Sacked Employee Deletes 21GB of Credit Union Files

A former credit union employee is facing a decade behind bars after pleading guilty to destroying large amounts of corporate data in revenge for being fired.

Juliana Barile, 35, of Brooklyn, submitted the plea at a federal court in Brooklyn on Tuesday, admitting to one count of computer intrusion arising from her “unauthorized intrusion into, and destruction of data” on her former employer’s computer system.

Two days after being fired on May 19 2021, Barile is said to have accessed the file server of the New York-based credit union, opened confidential files and deleted 21.3GB of data, including 20,000 files and almost 3500 directories, according to the Department of Justice (DoJ).

The deleted files apparently related to mortgage loan applications and the company’s anti-ransomware software.

She also sent a text message shortly after to a friend claiming: “I deleted their shared network documents.”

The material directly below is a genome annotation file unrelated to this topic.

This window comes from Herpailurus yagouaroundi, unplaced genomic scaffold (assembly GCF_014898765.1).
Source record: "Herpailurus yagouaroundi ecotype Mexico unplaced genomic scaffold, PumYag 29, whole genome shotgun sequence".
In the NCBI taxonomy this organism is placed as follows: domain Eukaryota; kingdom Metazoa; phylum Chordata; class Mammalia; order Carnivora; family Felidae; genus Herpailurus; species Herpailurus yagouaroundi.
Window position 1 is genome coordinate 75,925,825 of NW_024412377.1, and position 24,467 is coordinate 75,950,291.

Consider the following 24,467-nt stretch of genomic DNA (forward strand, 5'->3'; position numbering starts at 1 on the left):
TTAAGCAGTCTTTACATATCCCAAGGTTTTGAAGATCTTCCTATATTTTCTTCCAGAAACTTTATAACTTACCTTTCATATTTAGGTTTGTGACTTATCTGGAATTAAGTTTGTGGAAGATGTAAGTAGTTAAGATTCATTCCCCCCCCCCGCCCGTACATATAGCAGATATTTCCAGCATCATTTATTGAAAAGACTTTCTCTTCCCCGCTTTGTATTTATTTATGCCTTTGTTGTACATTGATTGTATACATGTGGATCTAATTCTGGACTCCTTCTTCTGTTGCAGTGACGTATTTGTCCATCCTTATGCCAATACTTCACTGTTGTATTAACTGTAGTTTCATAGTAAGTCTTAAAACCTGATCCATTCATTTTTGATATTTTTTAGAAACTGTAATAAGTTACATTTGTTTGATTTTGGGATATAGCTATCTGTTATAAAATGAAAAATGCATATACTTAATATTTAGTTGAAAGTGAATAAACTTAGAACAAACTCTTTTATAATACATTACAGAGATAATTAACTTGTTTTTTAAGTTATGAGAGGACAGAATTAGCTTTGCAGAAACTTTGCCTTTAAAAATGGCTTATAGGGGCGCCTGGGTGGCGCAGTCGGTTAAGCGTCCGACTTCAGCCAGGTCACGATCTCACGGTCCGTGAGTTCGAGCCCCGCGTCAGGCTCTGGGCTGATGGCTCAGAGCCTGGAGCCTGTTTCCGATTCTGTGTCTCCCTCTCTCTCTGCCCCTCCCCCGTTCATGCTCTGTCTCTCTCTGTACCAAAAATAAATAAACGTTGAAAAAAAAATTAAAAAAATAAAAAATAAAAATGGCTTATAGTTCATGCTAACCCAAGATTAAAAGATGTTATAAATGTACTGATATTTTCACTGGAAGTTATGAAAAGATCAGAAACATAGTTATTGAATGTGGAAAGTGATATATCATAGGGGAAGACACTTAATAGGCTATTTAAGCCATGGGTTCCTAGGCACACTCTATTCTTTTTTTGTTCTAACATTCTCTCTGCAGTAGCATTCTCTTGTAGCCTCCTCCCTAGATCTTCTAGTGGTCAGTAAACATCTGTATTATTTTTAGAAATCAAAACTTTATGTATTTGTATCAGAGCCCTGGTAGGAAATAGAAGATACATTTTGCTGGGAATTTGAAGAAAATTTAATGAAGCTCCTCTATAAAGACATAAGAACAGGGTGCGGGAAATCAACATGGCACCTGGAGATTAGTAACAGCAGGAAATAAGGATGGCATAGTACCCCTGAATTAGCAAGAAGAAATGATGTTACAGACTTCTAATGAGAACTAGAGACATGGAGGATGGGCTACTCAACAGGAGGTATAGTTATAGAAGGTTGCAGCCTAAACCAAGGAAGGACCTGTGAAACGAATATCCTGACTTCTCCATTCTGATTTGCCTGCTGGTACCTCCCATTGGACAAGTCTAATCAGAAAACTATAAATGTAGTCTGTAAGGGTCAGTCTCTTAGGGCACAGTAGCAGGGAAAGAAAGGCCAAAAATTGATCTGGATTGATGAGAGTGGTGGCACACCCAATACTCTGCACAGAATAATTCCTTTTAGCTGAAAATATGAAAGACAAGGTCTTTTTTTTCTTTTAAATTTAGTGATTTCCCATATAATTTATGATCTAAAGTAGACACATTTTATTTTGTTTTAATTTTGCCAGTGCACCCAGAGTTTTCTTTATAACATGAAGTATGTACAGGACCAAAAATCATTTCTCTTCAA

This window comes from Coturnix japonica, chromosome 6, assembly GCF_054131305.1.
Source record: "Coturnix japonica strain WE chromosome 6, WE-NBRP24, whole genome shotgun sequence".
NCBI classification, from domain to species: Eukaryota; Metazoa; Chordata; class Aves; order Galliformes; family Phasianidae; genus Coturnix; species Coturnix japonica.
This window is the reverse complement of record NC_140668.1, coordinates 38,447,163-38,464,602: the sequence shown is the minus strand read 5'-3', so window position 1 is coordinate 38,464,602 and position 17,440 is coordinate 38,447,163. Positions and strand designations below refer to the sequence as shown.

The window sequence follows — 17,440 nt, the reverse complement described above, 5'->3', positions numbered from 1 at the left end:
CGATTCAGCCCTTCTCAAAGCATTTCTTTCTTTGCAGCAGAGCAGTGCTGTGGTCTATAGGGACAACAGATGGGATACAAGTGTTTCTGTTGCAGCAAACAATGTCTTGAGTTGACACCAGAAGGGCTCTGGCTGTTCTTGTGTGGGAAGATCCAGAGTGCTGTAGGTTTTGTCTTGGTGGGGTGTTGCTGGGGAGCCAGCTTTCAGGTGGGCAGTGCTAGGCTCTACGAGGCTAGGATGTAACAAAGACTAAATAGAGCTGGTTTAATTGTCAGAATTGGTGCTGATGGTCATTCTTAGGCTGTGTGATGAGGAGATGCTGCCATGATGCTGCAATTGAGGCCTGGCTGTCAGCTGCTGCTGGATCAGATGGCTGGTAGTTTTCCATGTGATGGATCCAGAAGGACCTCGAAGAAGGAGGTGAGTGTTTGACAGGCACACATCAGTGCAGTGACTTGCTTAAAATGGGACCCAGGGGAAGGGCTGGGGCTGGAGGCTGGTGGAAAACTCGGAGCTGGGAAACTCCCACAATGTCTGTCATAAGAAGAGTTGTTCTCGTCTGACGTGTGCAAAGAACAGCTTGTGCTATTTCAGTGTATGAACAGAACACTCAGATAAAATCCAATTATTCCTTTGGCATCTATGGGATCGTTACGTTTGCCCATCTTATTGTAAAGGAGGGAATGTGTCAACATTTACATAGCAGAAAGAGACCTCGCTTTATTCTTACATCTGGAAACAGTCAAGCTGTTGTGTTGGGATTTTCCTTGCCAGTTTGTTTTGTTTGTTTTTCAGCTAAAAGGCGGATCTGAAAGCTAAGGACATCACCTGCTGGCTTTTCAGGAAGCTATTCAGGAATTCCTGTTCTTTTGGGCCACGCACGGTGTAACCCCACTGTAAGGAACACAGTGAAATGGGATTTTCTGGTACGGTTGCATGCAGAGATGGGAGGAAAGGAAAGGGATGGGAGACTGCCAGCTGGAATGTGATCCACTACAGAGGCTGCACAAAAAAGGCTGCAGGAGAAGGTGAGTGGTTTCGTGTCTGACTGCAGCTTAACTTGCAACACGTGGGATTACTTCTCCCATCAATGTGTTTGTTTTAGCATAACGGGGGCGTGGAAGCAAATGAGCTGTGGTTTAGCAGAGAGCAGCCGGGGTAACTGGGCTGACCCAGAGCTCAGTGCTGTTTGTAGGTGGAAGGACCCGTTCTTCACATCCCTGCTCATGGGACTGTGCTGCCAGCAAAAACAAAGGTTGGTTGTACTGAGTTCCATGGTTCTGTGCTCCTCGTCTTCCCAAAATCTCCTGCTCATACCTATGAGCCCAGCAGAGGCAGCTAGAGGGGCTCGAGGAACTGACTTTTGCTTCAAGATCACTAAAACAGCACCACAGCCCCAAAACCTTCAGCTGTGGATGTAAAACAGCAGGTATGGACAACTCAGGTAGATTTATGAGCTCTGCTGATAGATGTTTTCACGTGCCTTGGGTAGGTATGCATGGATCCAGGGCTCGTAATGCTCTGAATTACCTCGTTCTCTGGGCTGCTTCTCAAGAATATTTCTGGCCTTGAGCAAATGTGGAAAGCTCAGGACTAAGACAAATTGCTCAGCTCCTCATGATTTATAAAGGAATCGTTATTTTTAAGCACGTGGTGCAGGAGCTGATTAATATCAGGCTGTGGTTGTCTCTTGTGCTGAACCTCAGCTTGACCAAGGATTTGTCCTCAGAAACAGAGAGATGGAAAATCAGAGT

According to the DoJ, the credit union spent $10,000 fixing the unauthorized intrusion and deletion of documents.

“Ms. Barile may have thought she was getting back at her employer by deleting files, however she did just as much harm to customers. Her petty revenge not only created a huge security risk for the bank, but customers also depending on paperwork and approvals to pay for their homes were left scrambling,” said FBI assistant director-in-charge Michael Driscoll. 

“An insider threat can wreak just as much havoc, if not more, than an external criminal. The bank and customers are now faced with the tremendous headache of fixing one employee’s selfish actions.”

The case highlights the importance of prompt offboarding of terminated employees. According to the court documents, a credit union employee requested that its IT support firm disable Barile’s network access, but this was not done in time.

Instead, she was able to use her username and password to access the file server remotely for around 40 minutes.

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